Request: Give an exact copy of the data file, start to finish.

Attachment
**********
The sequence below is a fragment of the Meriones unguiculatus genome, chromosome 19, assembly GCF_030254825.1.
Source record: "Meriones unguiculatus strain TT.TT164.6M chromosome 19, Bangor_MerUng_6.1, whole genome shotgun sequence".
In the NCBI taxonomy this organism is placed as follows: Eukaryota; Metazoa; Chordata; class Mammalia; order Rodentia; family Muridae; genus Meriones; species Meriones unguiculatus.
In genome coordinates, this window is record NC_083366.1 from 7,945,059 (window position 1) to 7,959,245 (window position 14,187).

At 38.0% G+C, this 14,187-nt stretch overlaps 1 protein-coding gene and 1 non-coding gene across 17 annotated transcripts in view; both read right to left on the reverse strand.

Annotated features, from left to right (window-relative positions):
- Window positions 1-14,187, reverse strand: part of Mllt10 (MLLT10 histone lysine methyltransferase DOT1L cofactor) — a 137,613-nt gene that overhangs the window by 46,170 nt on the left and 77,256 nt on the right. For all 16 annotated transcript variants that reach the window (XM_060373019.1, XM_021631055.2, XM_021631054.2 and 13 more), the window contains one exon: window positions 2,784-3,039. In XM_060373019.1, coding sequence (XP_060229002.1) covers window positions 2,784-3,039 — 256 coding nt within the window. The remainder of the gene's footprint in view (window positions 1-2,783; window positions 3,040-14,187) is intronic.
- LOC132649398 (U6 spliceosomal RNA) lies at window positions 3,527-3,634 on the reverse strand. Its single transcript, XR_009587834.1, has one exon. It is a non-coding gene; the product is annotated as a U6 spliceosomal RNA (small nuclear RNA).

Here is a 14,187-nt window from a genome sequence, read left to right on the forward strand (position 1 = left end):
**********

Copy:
The sequence below is a fragment of the Meriones unguiculatus genome, chromosome 19, assembly GCF_030254825.1.
Source record: "Meriones unguiculatus strain TT.TT164.6M chromosome 19, Bangor_MerUng_6.1, whole genome shotgun sequence".
In the NCBI taxonomy this organism is placed as follows: Eukaryota; Metazoa; Chordata; class Mammalia; order Rodentia; family Muridae; genus Meriones; species Meriones unguiculatus.
In genome coordinates, this window is record NC_083366.1 from 7,945,059 (window position 1) to 7,959,245 (window position 14,187).

At 38.0% G+C, this 14,187-nt stretch overlaps 1 protein-coding gene and 1 non-coding gene across 17 annotated transcripts in view; both read right to left on the reverse strand.

Annotated features, from left to right (window-relative positions):
- Window positions 1-14,187, reverse strand: part of Mllt10 (MLLT10 histone lysine methyltransferase DOT1L cofactor) — a 137,613-nt gene that overhangs the window by 46,170 nt on the left and 77,256 nt on the right. For all 16 annotated transcript variants that reach the window (XM_060373019.1, XM_021631055.2, XM_021631054.2 and 13 more), the window contains one exon: window positions 2,784-3,039. In XM_060373019.1, coding sequence (XP_060229002.1) covers window positions 2,784-3,039 — 256 coding nt within the window. The remainder of the gene's footprint in view (window positions 1-2,783; window positions 3,040-14,187) is intronic.
- LOC132649398 (U6 spliceosomal RNA) lies at window positions 3,527-3,634 on the reverse strand. Its single transcript, XR_009587834.1, has one exon. It is a non-coding gene; the product is annotated as a U6 spliceosomal RNA (small nuclear RNA).

Here is a 14,187-nt window from a genome sequence, read left to right on the forward strand (position 1 = left end):